There is also no longer a limit on the number of hours those with leave in the following categories can work or volunteer for the NHS:
- Student (including Tier 4 student) working for the NHS in a list profession
- worker with a Skilled Work, Health and Care Work, Intra-company Transfer or T2 Worker visa and NHS job is a second job
- visiting academic researcher
- holder of a short-term visa and permitted to volunteer
In another coronavirus concession, pre-registration nurses or midwives on the Temporary Register in the UK have had the deadline to sit the Occupational Structured Clinical Examination (OSCE) extended to 30 September 2021. If they do not pass on the first attempt, they have until 31 December 2021 to pass the exam.
For help with any of the above, please do not hesitate to contact us on 0207 033 9527 or firstname.lastname@example.org.
COVID-19 FAQs for individuals
The UK has adopted a ‘traffic light’ system for arrivals from other countries to replace the pandemic ban on all non-essential travel with a more nuanced approach as part of the country’s roadmap out of restrictions. Countries have been divided into the following ‘traffic light’ categories, depending on COVID-19 risk factors and public health advice – to be reviewed every three weeks. This is the advice for arrivals in England (see rules for arrivals in Scotland, Wales, or Northern Ireland, which are generally very similar below):
Green: the ban and guidance against non-essential holiday travel has been lifted for countries on the ‘green’ list such as Australia and Singapore. Some countries added to the green list are at serious risk of moving to amber, and so appear in the Government’s list below with a warning they are on the green ‘watchlist.’ Passengers coming from any green countries will not have to quarantine on arrival unless they test positive or show symptoms. But they must book two coronavirus tests: one in the three days before departing, then a second PCR test on or before day two after they arrive. They must also complete a passenger locator form any time in the 48 hours before arriving. Children aged four and under are exempt from any travel testing. Children aged five to 10 will only need to do a day two PCR. Before booking a holiday to a country on the green list bear in mind none of the arrangements are reciprocal and every country has its own policy for arrivals. For instance, while Australia, New Zealand and Singapore were put on the UK’s first ‘green’ list, their own strict criteria for arrivals would not allow holiday visitors from the UK.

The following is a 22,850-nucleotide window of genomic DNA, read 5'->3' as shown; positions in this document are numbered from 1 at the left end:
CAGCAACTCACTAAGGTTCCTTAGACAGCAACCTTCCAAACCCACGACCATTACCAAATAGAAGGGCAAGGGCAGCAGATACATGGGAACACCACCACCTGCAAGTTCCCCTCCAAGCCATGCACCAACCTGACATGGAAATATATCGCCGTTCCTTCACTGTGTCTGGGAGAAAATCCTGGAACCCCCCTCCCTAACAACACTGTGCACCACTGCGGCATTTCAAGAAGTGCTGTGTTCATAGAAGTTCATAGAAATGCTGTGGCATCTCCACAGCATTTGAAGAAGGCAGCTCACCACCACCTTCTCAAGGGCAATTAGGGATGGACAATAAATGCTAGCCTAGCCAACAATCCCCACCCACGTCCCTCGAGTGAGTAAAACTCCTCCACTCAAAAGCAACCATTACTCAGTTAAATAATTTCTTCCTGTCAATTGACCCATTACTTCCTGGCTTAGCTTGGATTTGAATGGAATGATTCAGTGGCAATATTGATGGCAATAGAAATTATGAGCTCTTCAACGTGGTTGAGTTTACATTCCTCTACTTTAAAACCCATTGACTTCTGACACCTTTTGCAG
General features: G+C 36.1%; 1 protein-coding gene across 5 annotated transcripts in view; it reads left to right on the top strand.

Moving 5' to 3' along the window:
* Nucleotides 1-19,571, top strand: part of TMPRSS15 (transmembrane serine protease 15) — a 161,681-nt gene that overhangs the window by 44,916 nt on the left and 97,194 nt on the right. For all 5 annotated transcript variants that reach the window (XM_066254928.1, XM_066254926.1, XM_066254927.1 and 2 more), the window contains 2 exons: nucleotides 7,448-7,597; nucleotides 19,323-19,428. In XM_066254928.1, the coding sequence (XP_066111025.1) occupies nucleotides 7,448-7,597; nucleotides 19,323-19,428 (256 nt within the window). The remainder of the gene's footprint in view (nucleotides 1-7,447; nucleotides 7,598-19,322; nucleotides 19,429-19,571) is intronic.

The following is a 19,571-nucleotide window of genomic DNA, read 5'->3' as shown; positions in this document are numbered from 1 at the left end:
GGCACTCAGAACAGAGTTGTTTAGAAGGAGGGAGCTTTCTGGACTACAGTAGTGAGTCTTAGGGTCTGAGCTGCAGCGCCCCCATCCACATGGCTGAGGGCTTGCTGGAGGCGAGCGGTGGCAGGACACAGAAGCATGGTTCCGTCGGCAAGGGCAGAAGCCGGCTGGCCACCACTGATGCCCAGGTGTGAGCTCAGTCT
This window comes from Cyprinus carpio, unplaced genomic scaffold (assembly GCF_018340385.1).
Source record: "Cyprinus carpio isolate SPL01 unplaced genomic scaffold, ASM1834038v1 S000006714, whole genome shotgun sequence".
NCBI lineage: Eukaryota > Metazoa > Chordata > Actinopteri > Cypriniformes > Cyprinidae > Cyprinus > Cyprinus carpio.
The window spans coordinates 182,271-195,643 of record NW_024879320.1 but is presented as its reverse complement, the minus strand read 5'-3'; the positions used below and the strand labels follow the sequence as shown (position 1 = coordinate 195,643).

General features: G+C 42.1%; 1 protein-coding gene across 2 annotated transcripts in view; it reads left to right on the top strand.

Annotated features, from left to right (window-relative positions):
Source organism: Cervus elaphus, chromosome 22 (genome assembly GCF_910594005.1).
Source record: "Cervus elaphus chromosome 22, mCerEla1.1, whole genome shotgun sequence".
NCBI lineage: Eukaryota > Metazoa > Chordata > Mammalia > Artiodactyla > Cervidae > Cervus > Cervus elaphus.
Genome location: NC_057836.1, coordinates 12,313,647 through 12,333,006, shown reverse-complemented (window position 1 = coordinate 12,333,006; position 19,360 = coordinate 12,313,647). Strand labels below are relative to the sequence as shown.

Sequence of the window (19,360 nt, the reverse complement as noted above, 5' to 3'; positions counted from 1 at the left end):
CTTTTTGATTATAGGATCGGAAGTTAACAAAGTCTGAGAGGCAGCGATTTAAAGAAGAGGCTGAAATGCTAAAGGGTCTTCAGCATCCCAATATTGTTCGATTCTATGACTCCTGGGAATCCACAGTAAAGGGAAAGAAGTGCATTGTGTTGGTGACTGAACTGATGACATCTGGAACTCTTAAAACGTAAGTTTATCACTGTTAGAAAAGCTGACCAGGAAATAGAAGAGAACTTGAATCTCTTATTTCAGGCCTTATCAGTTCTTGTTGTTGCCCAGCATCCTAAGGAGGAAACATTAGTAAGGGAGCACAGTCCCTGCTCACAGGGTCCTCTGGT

Amber: Arrivals from around 140 medium-risk ‘amber’ countries must self-isolate for 10 days in their home or indeed any accommodation of their choice. Passengers from ‘amber’ countries must book three tests before setting out – one pre-departure, and then PCR tests on day 2 and day 8 after arrival. They must also complete a passenger locator form any time in the 48 hours before arriving. The Test to Release scheme allows arrivals from these countries to pay for a fourth test on day 5, and if it comes back negative they can leave quarantine early. Children aged four and under are exempt from any travel testing. Children aged five to 10 will only need to do a day two PCR and 11 to 18 year olds will need to take both a pre-departure test and a day two PCR (like the regime for arrivals from green list countries). From 4am on 19 July, there will no longer be a Government recommendation against non-essential travel to these destinations.